Since you died with Christ to the basic principles of this world, why, as though you still belonged to it, do you submit to its rules: “Do not handle! Do not taste! Do not touch!”? These are all destined to perish with use, because they are based on human commands and teachings. Such regulations indeed have an appearance of wisdom, with their self-imposed worship, their false humility and their harsh treatment of the body, but they lack any value in restraining sensual indulgence. (Colossians 2:18-23)
Fascinating, isn’t it? The Colossians were looking for a leg up in attaining self-control by worshiping angels and adding some new prohibitions, especially some that will cause some pain. This won’t work, Paul says, but there is indeed a secret to self-control and that secret is Christ.
My purpose is that they may be encouraged in heart and united in love, so that they may have the full riches of complete understanding, in order that they may know the mystery of God, namely, Christ, in whom are hidden all the treasures of wisdom and knowledge. (Colossians 2:2-3)
In his letter to the Colossians, Paul prefers to refer to Jesus as Christ – the Messiah, the King. This is a strategic choice. He wants to emphasize that Christians have a new citizenship; live in a new kingdom, with a new ruler. This alone will prepare us in the battle for self-control. Christ abolished the law codes that could condemn, disarmed the powers who enslaved you with your out-of-control desires, brought peace in your heart and planted love for others where love of self alone once invaded everything. Now, Paul says, live life under the banner of the King. Do everything in his name.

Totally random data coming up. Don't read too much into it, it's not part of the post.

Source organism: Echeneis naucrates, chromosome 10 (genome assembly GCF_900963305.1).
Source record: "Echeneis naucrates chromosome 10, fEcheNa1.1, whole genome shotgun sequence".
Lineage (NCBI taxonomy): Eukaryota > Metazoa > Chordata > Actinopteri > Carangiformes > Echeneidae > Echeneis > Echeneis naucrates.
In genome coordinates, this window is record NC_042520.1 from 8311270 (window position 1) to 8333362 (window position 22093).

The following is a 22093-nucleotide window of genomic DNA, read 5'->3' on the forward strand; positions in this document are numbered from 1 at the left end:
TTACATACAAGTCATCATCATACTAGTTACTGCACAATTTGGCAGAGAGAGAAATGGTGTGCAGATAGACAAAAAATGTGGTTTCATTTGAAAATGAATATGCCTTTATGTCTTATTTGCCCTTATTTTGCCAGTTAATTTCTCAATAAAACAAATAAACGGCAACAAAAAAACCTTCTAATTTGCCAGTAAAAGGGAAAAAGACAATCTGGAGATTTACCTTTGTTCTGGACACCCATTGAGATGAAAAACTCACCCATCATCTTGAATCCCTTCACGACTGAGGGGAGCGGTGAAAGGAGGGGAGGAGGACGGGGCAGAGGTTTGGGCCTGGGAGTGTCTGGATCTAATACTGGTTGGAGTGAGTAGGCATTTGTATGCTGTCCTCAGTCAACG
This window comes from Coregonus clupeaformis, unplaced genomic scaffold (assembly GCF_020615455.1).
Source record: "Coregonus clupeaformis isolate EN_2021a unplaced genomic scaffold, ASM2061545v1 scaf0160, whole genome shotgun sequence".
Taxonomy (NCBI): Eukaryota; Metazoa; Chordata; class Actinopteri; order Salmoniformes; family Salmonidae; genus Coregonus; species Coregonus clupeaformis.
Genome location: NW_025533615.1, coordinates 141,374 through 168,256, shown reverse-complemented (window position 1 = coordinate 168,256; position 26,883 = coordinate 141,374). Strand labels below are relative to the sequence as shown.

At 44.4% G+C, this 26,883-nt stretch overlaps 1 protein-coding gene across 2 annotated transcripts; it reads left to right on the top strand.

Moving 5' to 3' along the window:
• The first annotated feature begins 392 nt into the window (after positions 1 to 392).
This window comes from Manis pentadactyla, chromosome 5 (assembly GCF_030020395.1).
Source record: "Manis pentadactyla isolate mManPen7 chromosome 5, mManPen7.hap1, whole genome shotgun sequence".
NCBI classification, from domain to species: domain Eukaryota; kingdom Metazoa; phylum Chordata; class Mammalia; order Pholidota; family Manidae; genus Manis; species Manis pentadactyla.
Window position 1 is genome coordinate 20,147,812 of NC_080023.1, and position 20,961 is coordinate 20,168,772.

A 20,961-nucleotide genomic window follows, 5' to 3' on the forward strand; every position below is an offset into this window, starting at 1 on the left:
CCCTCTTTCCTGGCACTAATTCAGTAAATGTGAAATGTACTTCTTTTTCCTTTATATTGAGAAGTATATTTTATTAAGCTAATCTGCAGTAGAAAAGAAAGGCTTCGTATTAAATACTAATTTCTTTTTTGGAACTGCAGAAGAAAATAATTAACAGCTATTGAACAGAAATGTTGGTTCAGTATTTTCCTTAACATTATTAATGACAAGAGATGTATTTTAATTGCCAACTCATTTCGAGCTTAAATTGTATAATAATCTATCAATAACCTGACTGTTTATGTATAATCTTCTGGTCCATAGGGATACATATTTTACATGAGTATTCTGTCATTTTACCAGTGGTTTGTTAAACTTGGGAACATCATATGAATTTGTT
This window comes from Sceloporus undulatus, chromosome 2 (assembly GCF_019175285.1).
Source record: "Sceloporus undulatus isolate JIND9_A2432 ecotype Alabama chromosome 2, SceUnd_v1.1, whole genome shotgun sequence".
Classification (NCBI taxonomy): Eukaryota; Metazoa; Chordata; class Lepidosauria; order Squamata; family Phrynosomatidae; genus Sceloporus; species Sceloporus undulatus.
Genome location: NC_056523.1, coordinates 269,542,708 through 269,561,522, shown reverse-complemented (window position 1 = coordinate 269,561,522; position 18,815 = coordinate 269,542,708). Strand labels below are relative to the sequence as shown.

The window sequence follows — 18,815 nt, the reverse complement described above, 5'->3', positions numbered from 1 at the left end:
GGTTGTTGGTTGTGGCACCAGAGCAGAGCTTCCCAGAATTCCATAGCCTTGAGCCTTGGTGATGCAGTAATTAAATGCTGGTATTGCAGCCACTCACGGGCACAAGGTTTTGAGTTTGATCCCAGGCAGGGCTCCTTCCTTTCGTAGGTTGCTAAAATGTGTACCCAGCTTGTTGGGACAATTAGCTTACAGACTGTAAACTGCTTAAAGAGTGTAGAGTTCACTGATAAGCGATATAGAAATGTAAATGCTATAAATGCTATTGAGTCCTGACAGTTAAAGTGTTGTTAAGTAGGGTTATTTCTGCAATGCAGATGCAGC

Welcome to the realm where Christ reigns supreme.
Paul keeps going. So stay connected to Christ by faith, he says. How could you do anything else? Where else will you find power when everything is under him? Would you prefer darkness and slavery when the King has come to free you? Of course not.
With all this in mind and with his help, put to death your residual quest for self-indulgence. Things like “sexual immorality, impurity, lust, evil desires and greed, which is idolatry. Because of these, the wrath of God is coming” (Colossians 3:5-6). Let it be your pleasure to put these desires to death.
And remember to pursue others with compassion, kindness, gentleness and patience. What does loving others have to do with self-control? According to Paul, watch and see. Even Alcoholics Anonymous has discerned that there is a connection between how we live with others and the flare-ups of addiction. Love others and you will be fighting your tendencies to self-indulgence.
In the end, we don’t know why Paul got gonged, but you may find that talking about self-control will at least tap into the secret desire of someone who is asking about the gospel. Try it. If you get gonged—you are in good company.
Ed Welch is a counselor and faculty member at CCEF.
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© 2010, Matt. All rights reserved.